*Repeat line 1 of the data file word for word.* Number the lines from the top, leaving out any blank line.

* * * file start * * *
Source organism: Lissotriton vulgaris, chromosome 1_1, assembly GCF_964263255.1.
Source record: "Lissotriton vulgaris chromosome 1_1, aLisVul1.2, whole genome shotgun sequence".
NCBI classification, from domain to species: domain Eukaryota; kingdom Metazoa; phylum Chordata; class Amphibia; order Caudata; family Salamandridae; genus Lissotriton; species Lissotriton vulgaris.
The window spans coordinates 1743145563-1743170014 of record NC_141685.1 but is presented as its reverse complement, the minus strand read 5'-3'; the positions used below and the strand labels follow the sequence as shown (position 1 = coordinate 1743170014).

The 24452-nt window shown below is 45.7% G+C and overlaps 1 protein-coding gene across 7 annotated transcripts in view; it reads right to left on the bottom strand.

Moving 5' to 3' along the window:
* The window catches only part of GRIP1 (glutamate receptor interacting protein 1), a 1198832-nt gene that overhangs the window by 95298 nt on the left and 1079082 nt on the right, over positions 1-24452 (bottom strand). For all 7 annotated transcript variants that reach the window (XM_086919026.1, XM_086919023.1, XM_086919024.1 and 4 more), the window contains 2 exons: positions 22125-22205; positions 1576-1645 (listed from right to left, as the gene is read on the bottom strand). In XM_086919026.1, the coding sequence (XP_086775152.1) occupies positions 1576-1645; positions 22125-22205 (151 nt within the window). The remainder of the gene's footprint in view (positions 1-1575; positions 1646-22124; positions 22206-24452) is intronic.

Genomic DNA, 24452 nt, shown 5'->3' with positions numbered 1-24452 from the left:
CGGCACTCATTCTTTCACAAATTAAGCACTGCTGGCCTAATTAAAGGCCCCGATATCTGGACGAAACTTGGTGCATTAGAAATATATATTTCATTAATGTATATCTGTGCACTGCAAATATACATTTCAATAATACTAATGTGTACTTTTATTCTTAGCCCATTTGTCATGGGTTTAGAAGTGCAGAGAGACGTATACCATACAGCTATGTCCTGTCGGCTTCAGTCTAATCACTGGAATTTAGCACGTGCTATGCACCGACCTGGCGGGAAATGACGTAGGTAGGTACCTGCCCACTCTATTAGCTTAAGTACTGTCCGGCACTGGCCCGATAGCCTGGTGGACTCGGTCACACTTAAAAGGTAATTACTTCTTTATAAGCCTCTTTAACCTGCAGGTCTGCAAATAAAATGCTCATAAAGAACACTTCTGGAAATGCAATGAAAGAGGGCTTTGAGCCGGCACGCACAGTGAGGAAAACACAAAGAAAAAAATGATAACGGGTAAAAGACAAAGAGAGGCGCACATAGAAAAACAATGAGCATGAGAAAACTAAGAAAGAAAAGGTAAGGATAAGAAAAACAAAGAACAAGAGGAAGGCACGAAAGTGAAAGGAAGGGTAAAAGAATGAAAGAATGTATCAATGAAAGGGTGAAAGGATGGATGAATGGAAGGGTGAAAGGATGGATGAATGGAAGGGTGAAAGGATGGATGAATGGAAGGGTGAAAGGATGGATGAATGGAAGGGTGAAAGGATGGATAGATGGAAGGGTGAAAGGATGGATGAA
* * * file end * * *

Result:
Source organism: Lissotriton vulgaris, chromosome 1_1, assembly GCF_964263255.1.